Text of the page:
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Why Cloud Computing will Accelerate in 2009

The global recession will be a major factor behind every trend and development in the information technology (IT) and telecommunications markets in 2009. However, IDC predicts that the financial pressures felt by IT vendors and their customers will actually accelerate the industry transformation.

"A slow global economy will act like a pressure cooker on the IT market, speeding the development and adoption of new technologies and business models," said Frank Gens, senior vice president and chief analyst at IDC.

The reason why this will happen is simple -- the benefits offered by these disruptive offerings and models will be magnified. Suppliers and customers will migrate toward new solutions not because they are about the future, but because they offer practical benefits today.

A deep global recession and a radical industry transformation are at the core of IDC's predictions for the IT industry in 2009. With economists forecasting dramatically slowing global GDP growth, IDC predicts that global IT spending growth will slow by half or more, effectively stripping more than $35 billion of potential revenue out of the market.

To survive, it will be critically important for vendors to reorient their businesses and offerings toward market segments with above average growth. The latter will continue to include emerging markets, such as the BRIC countries (Brazil, Russia, India, and China), as well as the small and medium-sized business (SMB) sector.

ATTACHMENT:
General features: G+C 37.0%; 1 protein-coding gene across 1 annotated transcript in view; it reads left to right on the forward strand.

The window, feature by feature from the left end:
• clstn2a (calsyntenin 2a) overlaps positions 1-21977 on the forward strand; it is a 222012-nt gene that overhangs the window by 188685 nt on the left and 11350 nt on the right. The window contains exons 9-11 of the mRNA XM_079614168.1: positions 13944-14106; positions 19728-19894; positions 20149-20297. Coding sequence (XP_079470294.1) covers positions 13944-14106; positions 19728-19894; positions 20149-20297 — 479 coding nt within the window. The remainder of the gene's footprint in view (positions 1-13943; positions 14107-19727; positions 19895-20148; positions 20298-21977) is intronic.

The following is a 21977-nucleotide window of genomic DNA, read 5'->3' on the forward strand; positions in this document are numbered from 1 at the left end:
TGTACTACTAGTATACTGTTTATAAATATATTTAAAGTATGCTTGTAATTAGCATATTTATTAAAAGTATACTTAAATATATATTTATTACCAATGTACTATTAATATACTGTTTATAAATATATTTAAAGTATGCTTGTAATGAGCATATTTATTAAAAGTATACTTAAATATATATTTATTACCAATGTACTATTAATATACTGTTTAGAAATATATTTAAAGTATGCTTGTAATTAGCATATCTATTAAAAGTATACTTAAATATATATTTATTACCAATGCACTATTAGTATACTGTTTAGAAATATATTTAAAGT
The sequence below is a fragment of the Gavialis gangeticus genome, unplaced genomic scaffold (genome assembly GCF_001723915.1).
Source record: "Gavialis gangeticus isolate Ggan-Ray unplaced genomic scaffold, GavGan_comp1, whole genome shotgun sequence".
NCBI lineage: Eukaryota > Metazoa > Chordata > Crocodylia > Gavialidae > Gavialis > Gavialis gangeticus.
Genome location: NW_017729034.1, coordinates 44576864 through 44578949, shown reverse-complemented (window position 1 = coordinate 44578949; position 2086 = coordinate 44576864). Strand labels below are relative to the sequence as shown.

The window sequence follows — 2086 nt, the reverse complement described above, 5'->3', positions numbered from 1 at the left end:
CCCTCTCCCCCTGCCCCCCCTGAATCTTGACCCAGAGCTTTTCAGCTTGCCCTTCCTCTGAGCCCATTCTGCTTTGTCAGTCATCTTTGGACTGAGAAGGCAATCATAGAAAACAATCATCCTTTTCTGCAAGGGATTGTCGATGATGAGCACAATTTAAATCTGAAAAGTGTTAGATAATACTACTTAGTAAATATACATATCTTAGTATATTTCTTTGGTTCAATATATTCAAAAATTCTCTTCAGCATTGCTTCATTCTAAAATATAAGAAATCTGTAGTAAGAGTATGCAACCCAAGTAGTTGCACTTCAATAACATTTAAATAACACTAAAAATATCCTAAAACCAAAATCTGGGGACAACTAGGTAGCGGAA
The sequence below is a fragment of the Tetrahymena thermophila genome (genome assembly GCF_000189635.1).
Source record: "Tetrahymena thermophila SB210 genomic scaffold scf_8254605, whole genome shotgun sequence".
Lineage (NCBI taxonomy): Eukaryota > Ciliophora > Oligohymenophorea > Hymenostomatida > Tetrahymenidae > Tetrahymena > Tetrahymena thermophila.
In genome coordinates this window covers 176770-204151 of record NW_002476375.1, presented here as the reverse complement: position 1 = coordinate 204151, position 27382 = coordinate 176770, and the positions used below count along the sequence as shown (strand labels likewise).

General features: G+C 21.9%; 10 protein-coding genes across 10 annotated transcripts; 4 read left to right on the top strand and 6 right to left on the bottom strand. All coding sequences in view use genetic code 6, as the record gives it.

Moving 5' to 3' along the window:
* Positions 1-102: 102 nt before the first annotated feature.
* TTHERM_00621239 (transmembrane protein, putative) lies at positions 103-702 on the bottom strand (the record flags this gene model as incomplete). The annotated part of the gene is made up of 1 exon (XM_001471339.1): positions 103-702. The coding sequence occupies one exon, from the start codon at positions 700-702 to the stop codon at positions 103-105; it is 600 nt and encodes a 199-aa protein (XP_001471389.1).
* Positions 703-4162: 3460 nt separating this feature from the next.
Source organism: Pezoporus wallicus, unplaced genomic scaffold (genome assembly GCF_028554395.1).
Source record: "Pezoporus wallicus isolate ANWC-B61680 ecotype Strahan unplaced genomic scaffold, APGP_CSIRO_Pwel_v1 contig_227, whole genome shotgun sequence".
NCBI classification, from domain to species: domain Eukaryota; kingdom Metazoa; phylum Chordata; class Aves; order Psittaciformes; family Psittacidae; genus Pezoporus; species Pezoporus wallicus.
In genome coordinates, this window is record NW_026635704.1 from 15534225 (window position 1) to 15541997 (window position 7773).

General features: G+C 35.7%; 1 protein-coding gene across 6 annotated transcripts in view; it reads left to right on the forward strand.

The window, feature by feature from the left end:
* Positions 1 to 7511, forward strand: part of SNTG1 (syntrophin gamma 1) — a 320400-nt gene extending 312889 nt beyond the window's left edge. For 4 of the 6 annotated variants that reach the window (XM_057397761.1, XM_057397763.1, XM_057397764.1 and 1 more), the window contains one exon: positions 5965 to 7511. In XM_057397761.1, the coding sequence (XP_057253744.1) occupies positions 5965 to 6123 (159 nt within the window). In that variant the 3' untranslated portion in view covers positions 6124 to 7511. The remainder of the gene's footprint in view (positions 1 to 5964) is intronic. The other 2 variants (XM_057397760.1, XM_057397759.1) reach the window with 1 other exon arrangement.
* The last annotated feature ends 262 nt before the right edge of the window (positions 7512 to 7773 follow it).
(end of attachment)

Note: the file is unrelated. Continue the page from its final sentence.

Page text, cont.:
Although spending will slow significantly in these markets, it will outperform the overall market. In addition, government initiatives to spur economic growth and financial stability will include outlays for new technology, making this an important market sector for the first time in many years.

At the leading edge of the ongoing industry transformation, IDC predicts that the expansion to cloud computing will accelerate as budget pressures drive users to the cloud's low costs. While spending growth will slow for various cloud services, such as software-as-a-service and cloud storage, it will outperform more traditional IT alternatives.

Vendors and service provides will scramble to announce cloud-related offerings, acquisitions, and partnerships to capture new customer spending. Similarly, Green IT will have a good year, benefiting from its ability to deliver near-term cost savings, although capital-intensive green investments will move down on many budget agendas.

The slowdown in spending will impact the telecommunications industry as well, cutting revenues in half, leading to global consolidation among the leading players, and sparking an aggressive expansion into cloud services.

Other IDC market study predictions for 2009 include:

- The online economy will benefit as ever more shoppers turn to the Internet in search of better prices and products that have become harder to find in the struggling offline economy.

- It will be a grim year for mobile gadgets as consumer spending shrinks and vendors cut prices (and margins) to capture or maintain market share.

- The business or personal divide will crumble further as the increased use of mobile technologies and Web 2.0 tools erode the distinctions between work and personal environments.

- 2009 will be a breakthrough year for information access and analysis as the next generation of Eureka 2.0 tools come to market and a new leadership battle unfolds over this last, and most strategic, patch of IT market real estate.

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